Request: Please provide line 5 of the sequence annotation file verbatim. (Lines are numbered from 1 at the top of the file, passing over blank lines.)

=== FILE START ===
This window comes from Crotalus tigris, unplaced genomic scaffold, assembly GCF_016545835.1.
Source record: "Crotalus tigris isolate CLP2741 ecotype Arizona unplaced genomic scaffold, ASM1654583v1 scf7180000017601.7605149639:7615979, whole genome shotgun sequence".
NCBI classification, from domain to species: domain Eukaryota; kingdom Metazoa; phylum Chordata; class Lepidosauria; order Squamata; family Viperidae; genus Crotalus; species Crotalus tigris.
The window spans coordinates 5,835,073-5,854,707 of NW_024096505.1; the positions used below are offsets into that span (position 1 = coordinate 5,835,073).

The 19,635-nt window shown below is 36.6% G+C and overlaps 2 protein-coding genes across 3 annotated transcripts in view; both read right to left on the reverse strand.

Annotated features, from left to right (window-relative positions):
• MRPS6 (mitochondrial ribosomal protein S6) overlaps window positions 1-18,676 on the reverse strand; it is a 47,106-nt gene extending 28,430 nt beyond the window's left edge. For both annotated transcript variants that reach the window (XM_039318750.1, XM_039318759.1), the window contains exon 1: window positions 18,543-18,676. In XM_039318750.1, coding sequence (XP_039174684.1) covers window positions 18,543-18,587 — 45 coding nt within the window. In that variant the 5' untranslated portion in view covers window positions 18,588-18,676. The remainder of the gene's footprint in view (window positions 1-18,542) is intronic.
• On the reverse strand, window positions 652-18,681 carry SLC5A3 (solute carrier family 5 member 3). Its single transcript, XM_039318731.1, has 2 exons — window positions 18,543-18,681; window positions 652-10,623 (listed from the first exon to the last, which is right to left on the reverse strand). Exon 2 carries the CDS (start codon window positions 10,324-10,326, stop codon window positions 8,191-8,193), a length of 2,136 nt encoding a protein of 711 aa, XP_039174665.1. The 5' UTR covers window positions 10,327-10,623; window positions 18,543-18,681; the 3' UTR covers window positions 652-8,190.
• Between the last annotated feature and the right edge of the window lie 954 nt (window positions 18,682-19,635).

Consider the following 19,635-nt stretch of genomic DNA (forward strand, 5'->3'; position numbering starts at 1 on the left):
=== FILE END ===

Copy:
The 19,635-nt window shown below is 36.6% G+C and overlaps 2 protein-coding genes across 3 annotated transcripts in view; both read right to left on the reverse strand.